In the 1980s Liverpoolís post-war decline gathered pace - manifest not least in the cityís shrinking population - falling from 510,000 to 450,000 between 1981 and 1991. Some wards lost half their residents or more. This depopulation cost Liverpool one of its six parliamentary seats in the 1995 redistribution. Mossley Hill, the sole non-Labour seat in the city, fell victim to the Commissionís knife. Geographically central, it was the most obvious choice for abolition.
Mossley Hill was divided between 3 constituencies. Aigburth and Smithdown wards were subsumed by the usual Labour stronghold of Liverpool Riverside. Grassendale, a traditional Liberal Democrat ward, was transferred into Garston, a normally safe Labour seat. The remaining wards of Church and Picton joined the bulk of the former Broadgreen seat in the newly redrawn Wavertree constituency.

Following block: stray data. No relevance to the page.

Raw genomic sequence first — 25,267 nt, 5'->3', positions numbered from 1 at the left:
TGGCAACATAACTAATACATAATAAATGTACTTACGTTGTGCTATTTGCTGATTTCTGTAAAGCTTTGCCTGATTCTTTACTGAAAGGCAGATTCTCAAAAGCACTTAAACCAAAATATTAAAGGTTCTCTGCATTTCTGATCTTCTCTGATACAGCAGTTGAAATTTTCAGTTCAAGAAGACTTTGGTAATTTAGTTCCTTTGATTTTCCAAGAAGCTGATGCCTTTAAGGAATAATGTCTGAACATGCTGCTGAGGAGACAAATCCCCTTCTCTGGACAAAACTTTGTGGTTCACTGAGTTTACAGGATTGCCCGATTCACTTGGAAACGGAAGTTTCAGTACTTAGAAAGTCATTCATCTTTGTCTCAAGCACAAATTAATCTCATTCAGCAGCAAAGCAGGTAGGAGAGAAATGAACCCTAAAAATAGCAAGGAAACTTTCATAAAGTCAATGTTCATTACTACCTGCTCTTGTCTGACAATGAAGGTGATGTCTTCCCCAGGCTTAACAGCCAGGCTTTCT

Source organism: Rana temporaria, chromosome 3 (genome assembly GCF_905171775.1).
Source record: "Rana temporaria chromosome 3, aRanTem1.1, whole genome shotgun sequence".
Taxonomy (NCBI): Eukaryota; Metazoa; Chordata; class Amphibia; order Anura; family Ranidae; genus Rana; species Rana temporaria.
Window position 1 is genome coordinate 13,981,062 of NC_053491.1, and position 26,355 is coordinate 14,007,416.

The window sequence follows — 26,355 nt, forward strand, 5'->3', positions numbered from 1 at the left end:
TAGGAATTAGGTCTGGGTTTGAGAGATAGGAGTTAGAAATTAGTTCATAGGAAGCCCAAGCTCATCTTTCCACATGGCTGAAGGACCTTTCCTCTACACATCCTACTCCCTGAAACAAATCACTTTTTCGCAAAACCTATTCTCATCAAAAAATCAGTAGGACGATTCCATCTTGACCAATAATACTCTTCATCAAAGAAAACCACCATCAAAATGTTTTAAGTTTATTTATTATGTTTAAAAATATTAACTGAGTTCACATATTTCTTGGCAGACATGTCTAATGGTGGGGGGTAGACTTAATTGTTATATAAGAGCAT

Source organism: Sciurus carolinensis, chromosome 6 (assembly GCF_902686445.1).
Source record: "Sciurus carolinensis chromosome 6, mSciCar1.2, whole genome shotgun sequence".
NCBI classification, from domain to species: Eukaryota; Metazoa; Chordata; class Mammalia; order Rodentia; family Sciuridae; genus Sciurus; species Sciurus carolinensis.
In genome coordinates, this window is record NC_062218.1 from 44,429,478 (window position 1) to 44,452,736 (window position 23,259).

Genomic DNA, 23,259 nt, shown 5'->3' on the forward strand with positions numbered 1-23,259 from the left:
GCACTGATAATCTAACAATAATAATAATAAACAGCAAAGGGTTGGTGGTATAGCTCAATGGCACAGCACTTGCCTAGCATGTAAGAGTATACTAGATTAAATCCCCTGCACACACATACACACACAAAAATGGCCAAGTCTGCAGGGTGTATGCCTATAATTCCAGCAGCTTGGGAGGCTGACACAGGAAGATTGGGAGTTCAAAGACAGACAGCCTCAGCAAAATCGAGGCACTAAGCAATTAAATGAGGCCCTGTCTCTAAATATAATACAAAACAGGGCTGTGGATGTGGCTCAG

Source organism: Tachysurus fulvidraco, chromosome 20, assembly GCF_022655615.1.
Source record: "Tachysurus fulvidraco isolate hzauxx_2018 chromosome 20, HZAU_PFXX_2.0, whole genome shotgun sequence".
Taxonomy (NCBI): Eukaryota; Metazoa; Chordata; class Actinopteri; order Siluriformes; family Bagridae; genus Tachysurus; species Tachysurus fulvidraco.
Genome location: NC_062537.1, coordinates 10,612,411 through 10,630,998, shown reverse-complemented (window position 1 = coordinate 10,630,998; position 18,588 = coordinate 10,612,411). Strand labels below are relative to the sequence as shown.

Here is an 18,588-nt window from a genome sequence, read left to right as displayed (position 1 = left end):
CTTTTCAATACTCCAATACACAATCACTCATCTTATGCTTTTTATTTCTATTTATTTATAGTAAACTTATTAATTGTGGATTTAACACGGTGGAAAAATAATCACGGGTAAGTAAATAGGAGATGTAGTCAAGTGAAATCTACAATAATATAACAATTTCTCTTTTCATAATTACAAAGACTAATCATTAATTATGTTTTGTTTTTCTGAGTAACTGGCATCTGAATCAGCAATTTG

The new seat pitted Liberal Democrat David Alton with 25,000 former Mossley Hill electors against Labourís Jane Kennedy who had won Broadgreen in 1992 and brought some 47,000 electors with her into Wavertree. However, after Alton announced his retirement in 1995, the Liberal Democrats were powerless to prevent Jane Kennedy winning by a convincing margin.